Homemade Gravity Light Doesn’t Last Long but Proves the Concept!

gravity light

After being inspired by the Deciwatt Gravity light, [Steve Dufresne] decided he wanted to try making his own as a proof of concept.

The Gravity Light by Deciwatt is an innovative device designed for third world countries to help eliminate expensive lighting like kerosene lamps. It has a small weight on a pulley which can be lifted up in under 3 seconds. During its slow descent down the weight provides light for 25 minutes! It’s affordable, sustainable, and reliable. It’s also mechanically impressive, which is exactly why [Steve] decided to try making his own.

He’s using a single LED, a small DC motor, a few pieces of wood, an old bicycle wheel, some bicycle chain, and a few jugs of water. The water is connected to the chain which is looped over the smallest gear on the bike. The generator is then powered by a belt wrapping around the outside of the rim. This gives the motor enough speed to generate electricity for the LED. His current design only lasts for about 3 minutes, but he’s already working on the second iteration. Testing systems like this really give you an appreciation for the effort that must have gone into the real Gravity Light.

Stick around after the break to see it in action.

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Inkjet Transfers to Wood

Color Image on wood board

You can’t feed a piece of wood through a stock inkjet printer, and if you could it’s likely the nature of the material would result in less than optimal prints. But [Steve Ramsey] has a tutorial on inkjet transfers to wood over on his YouTube Channel which is a simple two-step method that produces great results. We really love quick tips like this. Steve explains the entire technique while creating an example project – all in under 2 minutes of video. We don’t want to get your hopes up though – this method will only work on porous absorbent surfaces like bare wood, not on PC boards. We’ve featured some great Inject PCB resist methods here in the past though.

The transfer technique is dead simple. [Steve] uses the backing from a used sheet of inkjet labels (the shiny part that normally gets thrown away). He runs the backing sheet through his inkjet printer. Since plastic coated backing sheet isn’t porous, the ink doesn’t soak in and dry. He then presses the still wet page onto a piece of wood. The wet ink is instantly absorbed into the wood. A lacquer clear coat seals the image in and really make the colors pop. We’d like to see how this method would work with other porous materials, like fabrics (though the ink probably wouldn’t survive the washing machine).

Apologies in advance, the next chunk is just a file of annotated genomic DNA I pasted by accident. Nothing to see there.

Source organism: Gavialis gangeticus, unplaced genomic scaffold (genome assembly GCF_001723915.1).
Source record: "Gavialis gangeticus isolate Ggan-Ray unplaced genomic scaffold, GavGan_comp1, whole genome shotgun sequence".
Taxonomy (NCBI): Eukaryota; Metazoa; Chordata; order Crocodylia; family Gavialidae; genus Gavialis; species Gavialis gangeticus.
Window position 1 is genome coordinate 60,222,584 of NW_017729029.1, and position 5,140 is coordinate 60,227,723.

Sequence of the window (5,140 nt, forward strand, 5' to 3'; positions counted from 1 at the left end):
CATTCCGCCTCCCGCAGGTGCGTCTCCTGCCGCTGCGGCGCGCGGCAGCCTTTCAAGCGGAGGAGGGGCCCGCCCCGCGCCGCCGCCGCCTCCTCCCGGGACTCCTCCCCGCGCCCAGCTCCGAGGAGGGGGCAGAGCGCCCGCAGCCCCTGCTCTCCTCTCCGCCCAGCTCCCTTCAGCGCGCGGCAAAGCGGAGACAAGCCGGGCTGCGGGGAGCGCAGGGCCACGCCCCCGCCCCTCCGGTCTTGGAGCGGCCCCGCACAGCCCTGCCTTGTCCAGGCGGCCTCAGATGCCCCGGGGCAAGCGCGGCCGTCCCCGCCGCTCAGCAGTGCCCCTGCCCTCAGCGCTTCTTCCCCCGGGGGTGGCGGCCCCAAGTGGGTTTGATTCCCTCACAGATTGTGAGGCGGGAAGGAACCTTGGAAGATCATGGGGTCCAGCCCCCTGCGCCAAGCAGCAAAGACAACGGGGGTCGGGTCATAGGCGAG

Click past the break for another example of [Steve's] work, and two videos featuring the technique.

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MountainBeest – A Theo Jansen Creature Comes Alive in My Garage

About a year ago, a member of my family sent me a video featuring [Theo Jansen's] StrandBeest, knowing that I was interested in all kinds of wacky and hackish inventions. My initial reaction was something to the effect of “wow that’s a neat device, but that guy is a little crazy.” For better or worse, the idea that this was an incredible invention turned over in my head for some time. Eventually, I decided that I needed to build one myself.  Apparently I’m a little crazy as well.

Theo’s original beest runs on a complicated linkage system powered by wind. He was nice enough to publish the linkage lengths or “eleven holy numbers,” as he calls him at the bottom of this page. He doesn’t, however, really explain how the connections on his PVC power transmission system work, so I was left to try to figure it out from his videos.  As you’ll see from build details and video to follow, this isn’t trivial. Keep reading past the jump to learn the adversity that I encountered, and how it was overcome in the end.

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Electron Beam Control In A Scanning Electron Microscope


A few years ago [Ben Krasnow] built a scanning electron microscope from a few parts he had sitting around. He’s done a few overviews of how he built his SEM, but now he’s put up a great video on how to control electrons, focus them into a point, and scan a sample.

The basic idea behind a scanning electron microscope is to shoot electrons down a tube, focus them into a point, and scan a conductive sample and detect the secondary electrons shot off the sample and display them on an oscilloscope. [Ben] is generating electrons with a small tungsten filament at the top of his electron ‘stack’. Being like charged, these electrons naturally fan out, so a good bit of electron optics are required to get a small point.